God had a choice to make.  It is in the earliest of our stories.  We were not made a creature like any other.  God saw all of the created order and declared it was good.  But when God got around to creating us, male and female, we were created in the very image of God, the imago Dei.  And when we were created, out of all creation, God declared that we were tov vetov, VERY GOOD.  But as Spider-Man reminded my daughter and  me at the Byrd Friday night, with great power comes great responsibility.  We bear the precious and dangerous gift of Free Will.
Abraham Lincoln was asked in the midst of the bloody Civil War, if God was on the Union’s side.  He responded, “Sir, my concern is not whether God is on our side; my concern is to be on God’s side, for God is always right.”  This is very close to how I hear Paul’s, “If God is for us, who can be against us?”  It is not that God steps into our history to rescue us.  That would be the word “miracle.”  And today, I am not speaking of miracles.  
Today I am speaking of yeast working its way through the dough of our lives.  The slow and steady kneading of our souls.  I want to be so identified with Christ that when people think of me, they think of him; I hope; I pray.  I do not want to be a pita for Jesus; I want to be a big fat yeast roll for him where the yeast of the Kingdom has worked its way into all the aspects of my life.
In my faith, I want to be on the side of justice and peace at work in the world.  Is the world just?  No.  Is there peace?  Hardly.  Watching the news the last week has been horrific, and I see no peace in sight.  But I do not look to the now, and neither did Paul.  He wrote ahead to Rome, doing his best to encourage and support fellow believers in the way of Christ trying to live out their faith in the dominant capital city in the world at the time.  Take the long view, he seems to say.  If we have latched onto the Christ, who has paid the ultimate price to redeem the world, we are on the prevailing side though there are many battles ahead.  “If God is for us, who can be against us?”  and also, “Who will separate us from the love of Christ?  Will hardship, or distress, or persecution, or famine, or nakedness, or peril, or sword?  …No, in all this we are more than conquerors through him who loved us.”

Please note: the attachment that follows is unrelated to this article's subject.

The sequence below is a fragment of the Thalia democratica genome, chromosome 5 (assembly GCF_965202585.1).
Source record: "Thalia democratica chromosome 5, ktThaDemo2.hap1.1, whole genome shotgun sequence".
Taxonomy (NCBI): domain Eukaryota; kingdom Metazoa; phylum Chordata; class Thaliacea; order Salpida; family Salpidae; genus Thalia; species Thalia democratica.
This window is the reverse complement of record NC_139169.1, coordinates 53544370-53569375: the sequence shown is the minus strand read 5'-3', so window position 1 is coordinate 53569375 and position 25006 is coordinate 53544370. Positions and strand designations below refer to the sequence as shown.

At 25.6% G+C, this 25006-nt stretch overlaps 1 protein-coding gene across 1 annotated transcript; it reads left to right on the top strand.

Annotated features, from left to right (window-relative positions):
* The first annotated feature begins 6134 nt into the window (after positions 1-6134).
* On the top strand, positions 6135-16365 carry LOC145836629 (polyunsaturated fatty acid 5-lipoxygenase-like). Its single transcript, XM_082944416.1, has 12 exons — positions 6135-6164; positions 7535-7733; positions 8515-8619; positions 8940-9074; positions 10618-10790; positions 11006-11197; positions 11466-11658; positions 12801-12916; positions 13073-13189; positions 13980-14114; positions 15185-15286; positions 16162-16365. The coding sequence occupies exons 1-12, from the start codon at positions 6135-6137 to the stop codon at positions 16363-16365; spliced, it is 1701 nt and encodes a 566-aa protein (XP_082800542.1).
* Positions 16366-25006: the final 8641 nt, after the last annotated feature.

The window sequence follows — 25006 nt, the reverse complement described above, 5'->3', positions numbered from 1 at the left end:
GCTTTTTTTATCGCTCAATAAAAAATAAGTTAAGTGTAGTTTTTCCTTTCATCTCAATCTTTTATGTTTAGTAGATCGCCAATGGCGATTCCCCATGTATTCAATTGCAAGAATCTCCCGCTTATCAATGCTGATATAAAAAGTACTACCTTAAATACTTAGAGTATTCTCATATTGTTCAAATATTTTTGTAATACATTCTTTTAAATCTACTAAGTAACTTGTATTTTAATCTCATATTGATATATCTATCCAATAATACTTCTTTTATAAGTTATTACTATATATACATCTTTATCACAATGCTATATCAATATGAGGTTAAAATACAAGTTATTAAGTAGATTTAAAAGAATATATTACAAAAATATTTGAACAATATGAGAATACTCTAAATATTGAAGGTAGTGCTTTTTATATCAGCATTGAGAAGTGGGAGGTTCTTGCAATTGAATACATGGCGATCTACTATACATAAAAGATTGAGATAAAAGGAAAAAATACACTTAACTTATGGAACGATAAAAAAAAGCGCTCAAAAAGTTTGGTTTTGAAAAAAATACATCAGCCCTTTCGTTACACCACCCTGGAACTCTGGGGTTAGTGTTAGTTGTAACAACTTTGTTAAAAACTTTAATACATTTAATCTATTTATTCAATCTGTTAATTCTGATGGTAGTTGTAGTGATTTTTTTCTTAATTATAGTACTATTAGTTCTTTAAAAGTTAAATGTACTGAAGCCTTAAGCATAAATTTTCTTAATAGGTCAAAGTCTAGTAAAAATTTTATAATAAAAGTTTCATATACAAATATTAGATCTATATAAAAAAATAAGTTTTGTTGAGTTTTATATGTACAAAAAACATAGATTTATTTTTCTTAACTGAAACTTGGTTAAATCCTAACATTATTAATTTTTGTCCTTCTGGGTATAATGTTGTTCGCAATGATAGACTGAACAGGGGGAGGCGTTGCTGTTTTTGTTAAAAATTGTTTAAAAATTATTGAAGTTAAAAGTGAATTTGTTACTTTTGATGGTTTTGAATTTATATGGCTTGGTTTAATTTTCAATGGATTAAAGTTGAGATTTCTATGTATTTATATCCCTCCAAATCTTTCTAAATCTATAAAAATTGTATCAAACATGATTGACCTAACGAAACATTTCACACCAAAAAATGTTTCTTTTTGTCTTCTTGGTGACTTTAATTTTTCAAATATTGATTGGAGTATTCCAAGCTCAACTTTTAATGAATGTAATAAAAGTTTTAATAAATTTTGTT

There is nothing from without that can take away what we hold within.  Our precious hidden treasure in the field, we have claimed.  The pearl of pearls we have claimed.  And not only that, it has claimed us.  As the old hymn declares, “In a love which cannot cease, I am his and he is mine.”
Paul again: “For I am convinced that neither death, nor life, nor angels, nor rulers, nor things present, nor things to come, nor powers, nor height, nor depth, nor anything else in all creation, will be able to separate us from the love of God in Christ Jesus our Lord.”
And that is the essence of our faith.
It empowers us and strengthens us.  We look to what should not be do-able, and we think to how and worry not about the “if.”  We are the yeast permeating God’s creative and amazing grace throughout the world.  When we see more and more people begging at street corners, when the line gets longer on Thursday mornings to get a few bags of food at our Food Pantry, when the news is horrific, we have faith.  This is not the end.  If God is for us, who or what can be against us?  Situations might be bigger than you, but God plus you is greater than anything you will ever face.
Frederick Buechner said of our call of God, “The place where God calls you to is the place where your deep gladness and the world’s great hunger meet.”  In other words, what brings you the greatest bliss comes up against the world’s great needs is where you are to be at work in the world.
That does not mean that the bad will *poof* disappear.  We still have our brokenness and hurts.  But what will we do with our brokenness?  What of our deep sorrows?  Dan Allender, a counselor and president of a seminary in Seattle took Buechner’s quote and reframed it.  “The place where God calls you is where your greatest hurt and the world’s greatest need meet.”  And in this I hear the truth of Paul.  When I in my weakness bring that to Christ, my brokenness is transformed and becomes a thing of beauty and glory in Christ.  Christ did not cause it.  I do not believe Christ wanted it to happen.  But like a child whose precious item is shattered, and brings it with outstretched arms to the loving parent, we bring the broken bits of ourselves and come with trust to Christ.

Why?  Because, as Paul said, “We know that all things work together for good for those that love God, who are called according to his purpose.”  In that, even the worst parts of our lives are brought into the Kingdom, and are wrought into the agents for justice, peace and grace.  Because, “in all these things, we are more than conquerors through him who loved us.”  Thanks be to God.  Amen.

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Blessings, Rock